Singing is a Lover’s Thing – Why I listen to Christian Music

“The singing of the Church comes ultimately out of love. It is the utter depth of love that produces the singing. “Cantare amantis est”, says St. Augustine, singing is a lover’s thing.” – Pope Benedict XVI

Nota Bene: “I listen to all genre’s of music. While in the Liturgy I generally tend to prefer hymns and chant’s there is a proper and extremely important place for the beautiful use of good, solid Christian music. These are my thought…

Music of all genres can inspire us to think of God. Whether it be a beautiful violin solo, a barber shop quartet, a hymn, or another form of music, we cannot really define a form of music as not having anything to do with God, unless it has qualities which go against God or the laws he has ordained. What makes us think of God or worship God is not so much the  genre of music, but the beauty behind the instrumentation, lyrics, and voice of the singer. What is beauty? That gets into things too deep than in this post, though I have blogged about it before, here.


Beauty is what lifts our hearts and minds to God. Now, I will argue that some types of music do not have a good message behind them and they definitely do not make us think of God or have a desire to worship him. In particular there are two types of music, which people generally associate with God and with worshiping him: Christian music and hymns. Both forms of music are generally seen by the listeners as giving praise to God the creator. Some would argue that Christian music does not lead the soul to Christ, as it only pertains to those who are already believers, I would disagree and here is why:


Almost all Christian music, is scriptural based. It is basically taking the psalms and other parts of scripture to music, much like when we chant the psalms for the Liturgy of the Hours or pray using scripture. The Psalms are the original songs, written by David for praising his creator. To sing them in another way is not to say that they no longer give him praise, rather it is to say that something has touched people’s hearts in it and it is a way of reaching out to them and bringing them to the faith.

Christian Music shares the message of the Gospel. That is not to say that Christian music doesn’t have it flaws. Like any other type of music it can fail in some circumstances. Some would argue that Christian music portrays a false sense of the sacrifice or cross required to live the faith. Yes, there is no cross without the resurrection, but does it hurt to have music which doesn’t always talk about pain and suffering? No. It actually can be a nice break. Christian music shares the message of the Gospel. That is, our hope in the Resurrection even in our somewhat broken and sinful human condition. And there are plenty of christian songs which do talk about the crosses we bear, but who really wants to intentionally listen to music about our failings? We want hopeful, vibrant music which again lifts our hearts and minds to God.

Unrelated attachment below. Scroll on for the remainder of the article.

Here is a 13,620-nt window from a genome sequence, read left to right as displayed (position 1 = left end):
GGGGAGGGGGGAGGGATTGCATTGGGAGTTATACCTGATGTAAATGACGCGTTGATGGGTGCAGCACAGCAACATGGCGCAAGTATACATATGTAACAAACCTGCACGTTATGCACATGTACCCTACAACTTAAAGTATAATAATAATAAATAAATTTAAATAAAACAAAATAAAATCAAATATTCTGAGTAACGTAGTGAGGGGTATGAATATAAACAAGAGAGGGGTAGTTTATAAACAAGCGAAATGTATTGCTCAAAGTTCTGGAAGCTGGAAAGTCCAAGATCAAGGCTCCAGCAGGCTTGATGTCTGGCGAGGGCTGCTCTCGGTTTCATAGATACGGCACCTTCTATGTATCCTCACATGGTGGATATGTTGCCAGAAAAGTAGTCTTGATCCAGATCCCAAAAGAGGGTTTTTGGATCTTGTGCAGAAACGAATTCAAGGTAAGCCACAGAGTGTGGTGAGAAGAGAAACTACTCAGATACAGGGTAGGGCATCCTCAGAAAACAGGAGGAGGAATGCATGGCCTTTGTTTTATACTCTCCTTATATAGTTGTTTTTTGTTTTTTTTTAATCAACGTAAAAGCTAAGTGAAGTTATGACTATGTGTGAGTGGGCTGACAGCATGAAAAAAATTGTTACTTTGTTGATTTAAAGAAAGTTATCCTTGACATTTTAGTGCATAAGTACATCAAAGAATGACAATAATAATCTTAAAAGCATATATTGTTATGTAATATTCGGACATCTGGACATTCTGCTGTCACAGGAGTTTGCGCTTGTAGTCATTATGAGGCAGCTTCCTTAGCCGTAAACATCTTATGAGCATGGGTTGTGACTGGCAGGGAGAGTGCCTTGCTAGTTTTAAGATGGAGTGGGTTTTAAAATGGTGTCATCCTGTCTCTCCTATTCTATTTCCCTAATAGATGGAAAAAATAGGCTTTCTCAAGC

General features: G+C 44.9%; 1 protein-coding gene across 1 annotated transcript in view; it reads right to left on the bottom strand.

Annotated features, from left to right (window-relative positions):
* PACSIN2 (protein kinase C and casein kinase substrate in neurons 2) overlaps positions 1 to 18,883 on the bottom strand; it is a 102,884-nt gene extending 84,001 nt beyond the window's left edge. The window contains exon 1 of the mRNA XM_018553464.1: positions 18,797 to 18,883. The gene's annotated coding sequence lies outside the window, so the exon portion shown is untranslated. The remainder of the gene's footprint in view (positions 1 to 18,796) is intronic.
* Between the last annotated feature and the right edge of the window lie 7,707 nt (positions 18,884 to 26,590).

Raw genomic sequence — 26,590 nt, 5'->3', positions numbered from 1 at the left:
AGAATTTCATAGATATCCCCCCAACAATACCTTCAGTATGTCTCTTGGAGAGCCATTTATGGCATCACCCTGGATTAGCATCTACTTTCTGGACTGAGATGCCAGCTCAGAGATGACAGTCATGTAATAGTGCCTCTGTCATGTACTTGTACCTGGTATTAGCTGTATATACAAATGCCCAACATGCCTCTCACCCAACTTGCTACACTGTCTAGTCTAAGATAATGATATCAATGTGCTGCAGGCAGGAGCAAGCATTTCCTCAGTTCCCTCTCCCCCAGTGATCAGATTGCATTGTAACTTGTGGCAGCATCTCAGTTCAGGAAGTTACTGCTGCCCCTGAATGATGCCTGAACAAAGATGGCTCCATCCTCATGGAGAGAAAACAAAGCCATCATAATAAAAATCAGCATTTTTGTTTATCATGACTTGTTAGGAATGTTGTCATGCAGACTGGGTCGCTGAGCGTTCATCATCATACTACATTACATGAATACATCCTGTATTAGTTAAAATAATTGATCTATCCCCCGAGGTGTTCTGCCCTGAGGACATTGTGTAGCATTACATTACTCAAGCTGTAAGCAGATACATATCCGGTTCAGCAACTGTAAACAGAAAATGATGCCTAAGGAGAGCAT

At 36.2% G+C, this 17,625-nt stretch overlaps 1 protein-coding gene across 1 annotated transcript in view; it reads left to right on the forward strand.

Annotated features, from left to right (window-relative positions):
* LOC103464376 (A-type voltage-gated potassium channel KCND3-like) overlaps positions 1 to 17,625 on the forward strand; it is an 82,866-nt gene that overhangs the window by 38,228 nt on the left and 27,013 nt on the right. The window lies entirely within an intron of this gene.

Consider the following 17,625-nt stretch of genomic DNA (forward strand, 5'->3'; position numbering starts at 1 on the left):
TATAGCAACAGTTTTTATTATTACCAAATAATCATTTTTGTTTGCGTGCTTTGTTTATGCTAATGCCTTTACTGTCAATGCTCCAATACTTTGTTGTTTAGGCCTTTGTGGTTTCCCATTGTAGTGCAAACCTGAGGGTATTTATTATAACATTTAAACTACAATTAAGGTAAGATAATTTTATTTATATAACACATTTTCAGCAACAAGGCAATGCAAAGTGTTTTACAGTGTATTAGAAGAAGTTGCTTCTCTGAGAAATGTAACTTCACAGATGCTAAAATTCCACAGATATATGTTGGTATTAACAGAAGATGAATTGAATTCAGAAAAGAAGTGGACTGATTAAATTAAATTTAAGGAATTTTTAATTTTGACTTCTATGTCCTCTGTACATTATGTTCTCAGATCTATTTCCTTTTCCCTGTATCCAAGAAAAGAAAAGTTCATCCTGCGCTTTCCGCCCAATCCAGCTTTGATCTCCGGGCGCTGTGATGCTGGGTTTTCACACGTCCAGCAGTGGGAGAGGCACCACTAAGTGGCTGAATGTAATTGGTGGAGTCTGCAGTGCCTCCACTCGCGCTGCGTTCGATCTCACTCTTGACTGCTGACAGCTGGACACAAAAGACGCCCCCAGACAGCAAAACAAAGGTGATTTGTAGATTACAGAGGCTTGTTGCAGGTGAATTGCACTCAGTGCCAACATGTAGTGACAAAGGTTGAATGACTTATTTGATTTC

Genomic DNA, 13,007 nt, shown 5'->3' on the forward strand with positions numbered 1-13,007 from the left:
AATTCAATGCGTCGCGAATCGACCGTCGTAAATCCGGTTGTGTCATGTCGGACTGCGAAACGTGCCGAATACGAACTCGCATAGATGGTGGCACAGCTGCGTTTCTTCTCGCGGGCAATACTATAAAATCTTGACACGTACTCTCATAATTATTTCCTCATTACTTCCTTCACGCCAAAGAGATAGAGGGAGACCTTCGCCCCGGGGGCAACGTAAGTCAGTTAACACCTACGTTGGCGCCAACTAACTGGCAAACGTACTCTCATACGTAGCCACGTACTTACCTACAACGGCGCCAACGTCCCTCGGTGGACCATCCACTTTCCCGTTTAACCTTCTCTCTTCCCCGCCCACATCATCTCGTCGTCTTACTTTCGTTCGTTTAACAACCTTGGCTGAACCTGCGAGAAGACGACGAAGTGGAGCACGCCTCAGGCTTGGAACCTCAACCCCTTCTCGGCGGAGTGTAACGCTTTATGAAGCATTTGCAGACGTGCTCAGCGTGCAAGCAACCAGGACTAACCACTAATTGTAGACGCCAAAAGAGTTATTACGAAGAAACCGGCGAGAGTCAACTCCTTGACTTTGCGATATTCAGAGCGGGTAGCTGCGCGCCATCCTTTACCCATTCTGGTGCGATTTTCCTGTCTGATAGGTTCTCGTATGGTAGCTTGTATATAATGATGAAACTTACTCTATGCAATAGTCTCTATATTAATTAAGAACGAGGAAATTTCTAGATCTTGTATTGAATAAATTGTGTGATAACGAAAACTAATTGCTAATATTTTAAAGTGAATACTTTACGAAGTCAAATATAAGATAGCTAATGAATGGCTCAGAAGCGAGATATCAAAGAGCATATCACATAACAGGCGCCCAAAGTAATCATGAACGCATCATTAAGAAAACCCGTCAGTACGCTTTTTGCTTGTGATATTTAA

Christian Music is unique in it’s own way. Where did anyone ever say that Christian music was supposed to talk “subtly” about faith in Jesus? It has his name in it’s genre type for pete’s sake. The idea behind Christian music, is not to shy away and hint around at Jesus, rather to share the message of love, mercy, forgiveness, and more that can be ours if we embrace his call.

Sure, it’s fine if you prefer to listen to other types of music and discover God. There can be beauty in it as well, remember, music of all genre’s can inspire us to think of God. That is where the role of beauty comes into play. If you desire to listen to religious music, with a somewhat “pop” flare to it, without the meter of a hymn that’s great. That is your prerogative. Our goal is not to not give glory to God, rather to give glory to him in all that we do. Remember, singing is a lover’s thing. To sing to our creator in whatever fashion we choose, deepens our relationship with him and draws us close. So the next time you think about turning off that Christian song on the radio, leave it on and think of the way in which it can guide your soul to God. There’s a reason KLove calls it the KLove Challenge. Listening to music which serves a higher purpose and expressly talks about God, rather than shying away from it can deepen your prayer life.

Come to your beloved, sing to him in song. Remember that singing is out of love. We sing to the one we love and he sings to us throughout our lives. Singing is a lover’s thing.

I think that Gungor’s song using St. Augustine’s words: “Late Have I Loved You” fit well…

Late have I loved you,
O Beauty so ancient,
so new.

late have I loved you
you were within me, but I was outside you
it was there that I searched for you
it was there that I searched for you

Late have I loved you,
O Beauty so ancient, so new.
you were here with me
but I was not with You
it was there that you found me
it was there that you found me

You called and you shouted,
you broke through my deafness.
You flashed and you shone,
dispelled my blindness.
You breathed your fragrance on me
You breathed your fragrance on me
Late have I loved you

I drew in your breath
I keep on breathing
I’ve tasted I’ve seen
And now I want more
You breathed your fragrance on me
You breathed your fragrance on me
Late have I loved you

Published by Father Corey D. Bruns

I'm a Priest of the Diocese of Owensboro, KY and Parochial Vicar of Saint Joseph Catholic Church in Bowling Green, KY.

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